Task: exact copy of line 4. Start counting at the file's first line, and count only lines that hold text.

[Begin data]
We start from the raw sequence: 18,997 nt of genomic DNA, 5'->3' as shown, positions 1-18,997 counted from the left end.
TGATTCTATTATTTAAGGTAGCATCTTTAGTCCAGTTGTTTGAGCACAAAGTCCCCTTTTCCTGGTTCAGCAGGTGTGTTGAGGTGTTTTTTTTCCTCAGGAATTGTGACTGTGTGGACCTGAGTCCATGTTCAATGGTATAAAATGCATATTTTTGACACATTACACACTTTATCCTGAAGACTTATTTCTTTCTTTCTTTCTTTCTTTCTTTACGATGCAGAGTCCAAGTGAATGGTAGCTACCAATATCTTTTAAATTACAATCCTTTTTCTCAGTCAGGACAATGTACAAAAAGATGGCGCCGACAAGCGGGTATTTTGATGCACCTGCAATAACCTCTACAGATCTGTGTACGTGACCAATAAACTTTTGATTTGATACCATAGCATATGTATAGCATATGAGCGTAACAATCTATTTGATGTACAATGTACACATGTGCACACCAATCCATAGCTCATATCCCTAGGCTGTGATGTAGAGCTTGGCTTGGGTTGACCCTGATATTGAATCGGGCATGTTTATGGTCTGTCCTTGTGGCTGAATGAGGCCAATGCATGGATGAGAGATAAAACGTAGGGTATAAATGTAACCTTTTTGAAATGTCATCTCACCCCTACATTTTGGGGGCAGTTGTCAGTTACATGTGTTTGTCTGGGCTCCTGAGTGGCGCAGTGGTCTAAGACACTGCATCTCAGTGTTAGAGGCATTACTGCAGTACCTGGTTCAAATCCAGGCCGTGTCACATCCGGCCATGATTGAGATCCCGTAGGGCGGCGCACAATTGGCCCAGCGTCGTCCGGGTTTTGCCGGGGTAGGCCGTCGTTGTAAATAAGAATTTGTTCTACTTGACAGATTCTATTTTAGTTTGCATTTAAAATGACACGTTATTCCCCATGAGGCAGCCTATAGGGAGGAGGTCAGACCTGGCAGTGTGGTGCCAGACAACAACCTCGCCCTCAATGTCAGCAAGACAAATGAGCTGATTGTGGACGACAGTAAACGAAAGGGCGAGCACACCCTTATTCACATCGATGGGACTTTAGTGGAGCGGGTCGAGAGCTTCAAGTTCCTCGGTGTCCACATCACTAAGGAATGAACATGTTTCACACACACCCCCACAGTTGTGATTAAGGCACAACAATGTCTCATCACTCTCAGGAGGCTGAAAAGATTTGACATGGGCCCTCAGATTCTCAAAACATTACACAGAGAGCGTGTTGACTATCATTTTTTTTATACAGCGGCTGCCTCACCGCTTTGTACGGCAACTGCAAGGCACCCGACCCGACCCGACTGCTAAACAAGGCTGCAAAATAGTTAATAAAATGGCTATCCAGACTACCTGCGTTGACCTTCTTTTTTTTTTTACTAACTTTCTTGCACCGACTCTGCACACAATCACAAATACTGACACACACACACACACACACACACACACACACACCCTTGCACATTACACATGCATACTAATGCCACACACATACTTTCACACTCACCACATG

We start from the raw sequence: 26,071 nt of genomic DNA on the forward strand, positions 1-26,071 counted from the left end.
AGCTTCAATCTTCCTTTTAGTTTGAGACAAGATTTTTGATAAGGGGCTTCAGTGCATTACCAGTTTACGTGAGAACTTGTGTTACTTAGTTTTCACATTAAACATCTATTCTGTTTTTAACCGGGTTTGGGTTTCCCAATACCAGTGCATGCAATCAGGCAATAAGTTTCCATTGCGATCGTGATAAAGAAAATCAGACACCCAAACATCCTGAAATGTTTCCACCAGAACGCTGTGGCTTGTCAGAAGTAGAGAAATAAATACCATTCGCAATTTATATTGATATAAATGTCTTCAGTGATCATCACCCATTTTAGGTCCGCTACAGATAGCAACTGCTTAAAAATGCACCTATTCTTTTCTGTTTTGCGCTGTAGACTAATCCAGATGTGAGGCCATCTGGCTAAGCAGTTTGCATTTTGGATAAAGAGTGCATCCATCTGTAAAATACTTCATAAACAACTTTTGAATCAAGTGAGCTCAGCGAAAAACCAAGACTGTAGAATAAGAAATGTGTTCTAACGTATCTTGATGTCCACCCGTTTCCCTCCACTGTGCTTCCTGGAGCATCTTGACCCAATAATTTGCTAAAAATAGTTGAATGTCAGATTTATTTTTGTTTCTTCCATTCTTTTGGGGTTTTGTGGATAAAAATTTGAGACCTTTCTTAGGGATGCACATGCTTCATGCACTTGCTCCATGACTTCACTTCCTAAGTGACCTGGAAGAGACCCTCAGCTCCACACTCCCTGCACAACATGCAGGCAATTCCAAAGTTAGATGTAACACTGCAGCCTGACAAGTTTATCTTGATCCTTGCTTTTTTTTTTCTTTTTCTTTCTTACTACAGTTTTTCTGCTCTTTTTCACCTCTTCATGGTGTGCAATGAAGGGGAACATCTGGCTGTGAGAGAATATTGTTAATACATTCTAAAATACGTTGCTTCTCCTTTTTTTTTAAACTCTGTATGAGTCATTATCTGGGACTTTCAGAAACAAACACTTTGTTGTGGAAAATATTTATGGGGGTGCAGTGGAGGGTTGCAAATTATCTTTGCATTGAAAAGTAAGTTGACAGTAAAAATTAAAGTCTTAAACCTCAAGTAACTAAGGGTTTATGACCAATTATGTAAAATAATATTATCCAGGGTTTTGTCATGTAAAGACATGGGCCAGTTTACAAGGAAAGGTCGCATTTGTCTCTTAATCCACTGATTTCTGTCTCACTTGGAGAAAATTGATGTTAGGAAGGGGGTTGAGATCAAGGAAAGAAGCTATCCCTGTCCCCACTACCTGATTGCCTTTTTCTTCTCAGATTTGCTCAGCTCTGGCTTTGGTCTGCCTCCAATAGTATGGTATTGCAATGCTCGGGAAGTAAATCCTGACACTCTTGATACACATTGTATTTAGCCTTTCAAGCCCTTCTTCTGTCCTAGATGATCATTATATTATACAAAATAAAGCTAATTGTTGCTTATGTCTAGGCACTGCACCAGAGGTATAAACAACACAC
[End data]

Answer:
AGCTTCAATCTTCCTTTTAGTTTGAGACAAGATTTTTGATAAGGGGCTTCAGTGCATTACCAGTTTACGTGAGAACTTGTGTTACTTAGTTTTCACATTAAACATCTATTCTGTTTTTAACCGGGTTTGGGTTTCCCAATACCAGTGCATGCAATCAGGCAATAAGTTTCCATTGCGATCGTGATAAAGAAAATCAGACACCCAAACATCCTGAAATGTTTCCACCAGAACGCTGTGGCTTGTCAGAAGTAGAGAAATAAATACCATTCGCAATTTATATTGATATAAATGTCTTCAGTGATCATCACCCATTTTAGGTCCGCTACAGATAGCAACTGCTTAAAAATGCACCTATTCTTTTCTGTTTTGCGCTGTAGACTAATCCAGATGTGAGGCCATCTGGCTAAGCAGTTTGCATTTTGGATAAAGAGTGCATCCATCTGTAAAATACTTCATAAACAACTTTTGAATCAAGTGAGCTCAGCGAAAAACCAAGACTGTAGAATAAGAAATGTGTTCTAACGTATCTTGATGTCCACCCGTTTCCCTCCACTGTGCTTCCTGGAGCATCTTGACCCAATAATTTGCTAAAAATAGTTGAATGTCAGATTTATTTTTGTTTCTTCCATTCTTTTGGGGTTTTGTGGATAAAAATTTGAGACCTTTCTTAGGGATGCACATGCTTCATGCACTTGCTCCATGACTTCACTTCCTAAGTGACCTGGAAGAGACCCTCAGCTCCACACTCCCTGCACAACATGCAGGCAATTCCAAAGTTAGATGTAACACTGCAGCCTGACAAGTTTATCTTGATCCTTGCTTTTTTTTTTCTTTTTCTTTCTTACTACAGTTTTTCTGCTCTTTTTCACCTCTTCATGGTGTGCAATGAAGGGGAACATCTGGCTGTGAGAGAATATTGTTAATACATTCTAAAATACGTTGCTTCTCCTTTTTTTTTAAACTCTGTATGAGTCATTATCTGGGACTTTCAGAAACAAACACTTTGTTGTGGAAAATATTTATGGGGGTGCAGTGGAGGGTTGCAAATTATCTTTGCATTGAAAAGTAAGTTGACAGTAAAAATTAAAGTCTTAAACCTCAAGTAACTAAGGGTTTATGACCAATTATGTAAAATAATATTATCCAGGGTTTTGTCATGTAAAGACATGGGCCAGTTTACAAGGAAAGGTCGCATTTGTCTCTTAATCCACTGATTTCTGTCTCACTTGGAGAAAATTGATGTTAGGAAGGGGGTTGAGATCAAGGAAAGAAGCTATCCCTGTCCCCACTACCTGATTGCCTTTTTCTTCTCAGATTTGCTCAGCTCTGGCTTTGGTCTGCCTCCAATAGTATGGTATTGCAATGCTCGGGAAGTAAATCCTGACACTCTTGATACACATTGTATTTAGCCTTTCAAGCCCTTCTTCTGTCCTAGATGATCATTATATTATACAAAATAAAGCTAATTGTTGCTTATGTCTAGGCACTGCACCAGAGGTATAAACAACACAC